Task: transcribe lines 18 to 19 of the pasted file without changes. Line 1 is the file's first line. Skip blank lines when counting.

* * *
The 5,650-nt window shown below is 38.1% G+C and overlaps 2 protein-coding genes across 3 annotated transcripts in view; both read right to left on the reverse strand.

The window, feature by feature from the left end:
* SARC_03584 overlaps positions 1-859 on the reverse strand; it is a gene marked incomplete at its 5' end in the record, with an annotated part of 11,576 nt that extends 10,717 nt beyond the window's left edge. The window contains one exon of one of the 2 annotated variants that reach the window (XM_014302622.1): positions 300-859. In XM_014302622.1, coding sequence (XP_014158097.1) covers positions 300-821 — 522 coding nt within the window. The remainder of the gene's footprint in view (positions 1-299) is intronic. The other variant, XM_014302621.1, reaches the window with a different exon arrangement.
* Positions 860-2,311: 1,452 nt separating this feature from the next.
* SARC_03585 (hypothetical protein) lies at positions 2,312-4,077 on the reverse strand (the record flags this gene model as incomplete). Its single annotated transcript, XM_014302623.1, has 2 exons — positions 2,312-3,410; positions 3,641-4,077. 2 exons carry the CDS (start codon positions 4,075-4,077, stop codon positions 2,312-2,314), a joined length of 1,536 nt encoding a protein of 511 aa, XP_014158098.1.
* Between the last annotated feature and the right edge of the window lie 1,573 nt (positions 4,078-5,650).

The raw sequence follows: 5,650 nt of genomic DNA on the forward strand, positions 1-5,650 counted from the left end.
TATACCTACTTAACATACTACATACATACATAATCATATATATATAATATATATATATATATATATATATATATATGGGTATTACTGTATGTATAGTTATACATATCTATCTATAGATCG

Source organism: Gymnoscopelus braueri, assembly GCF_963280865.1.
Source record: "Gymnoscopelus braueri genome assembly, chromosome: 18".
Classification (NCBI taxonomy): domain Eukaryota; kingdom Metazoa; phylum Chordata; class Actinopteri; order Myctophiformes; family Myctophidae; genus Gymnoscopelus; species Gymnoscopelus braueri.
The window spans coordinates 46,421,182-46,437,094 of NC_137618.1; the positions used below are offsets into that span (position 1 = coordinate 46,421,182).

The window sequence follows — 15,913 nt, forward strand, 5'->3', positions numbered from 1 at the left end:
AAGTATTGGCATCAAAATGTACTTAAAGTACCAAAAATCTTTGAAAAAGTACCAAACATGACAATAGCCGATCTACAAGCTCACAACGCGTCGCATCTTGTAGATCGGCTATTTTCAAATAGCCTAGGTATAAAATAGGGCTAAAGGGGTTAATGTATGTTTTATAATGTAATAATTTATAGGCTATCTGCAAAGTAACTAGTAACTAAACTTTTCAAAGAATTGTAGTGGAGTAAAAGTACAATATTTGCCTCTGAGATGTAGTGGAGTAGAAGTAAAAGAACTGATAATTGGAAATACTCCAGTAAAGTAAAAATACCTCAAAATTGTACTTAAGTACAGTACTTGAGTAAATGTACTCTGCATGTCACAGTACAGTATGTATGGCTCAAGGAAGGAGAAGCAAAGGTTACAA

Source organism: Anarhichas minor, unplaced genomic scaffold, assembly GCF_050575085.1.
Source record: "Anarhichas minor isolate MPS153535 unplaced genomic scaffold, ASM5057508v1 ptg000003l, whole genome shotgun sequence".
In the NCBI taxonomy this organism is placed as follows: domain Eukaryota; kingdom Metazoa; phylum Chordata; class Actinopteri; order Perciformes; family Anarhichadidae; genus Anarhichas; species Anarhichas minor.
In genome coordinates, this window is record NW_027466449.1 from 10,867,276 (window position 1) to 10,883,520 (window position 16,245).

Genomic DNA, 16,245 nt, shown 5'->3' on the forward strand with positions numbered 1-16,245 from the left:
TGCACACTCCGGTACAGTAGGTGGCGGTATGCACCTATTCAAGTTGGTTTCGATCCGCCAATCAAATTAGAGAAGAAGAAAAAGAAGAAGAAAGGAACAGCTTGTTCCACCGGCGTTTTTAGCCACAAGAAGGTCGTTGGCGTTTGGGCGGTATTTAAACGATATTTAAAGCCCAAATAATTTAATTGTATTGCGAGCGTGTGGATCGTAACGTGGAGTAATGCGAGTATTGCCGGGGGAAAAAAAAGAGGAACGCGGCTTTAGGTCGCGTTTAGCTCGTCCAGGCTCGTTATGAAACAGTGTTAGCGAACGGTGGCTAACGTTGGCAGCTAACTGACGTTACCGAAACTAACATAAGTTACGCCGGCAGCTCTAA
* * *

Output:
In genome coordinates, this window is record NW_027466449.1 from 10,867,276 (window position 1) to 10,883,520 (window position 16,245).

Genomic DNA, 16,245 nt, shown 5'->3' on the forward strand with positions numbered 1-16,245 from the left: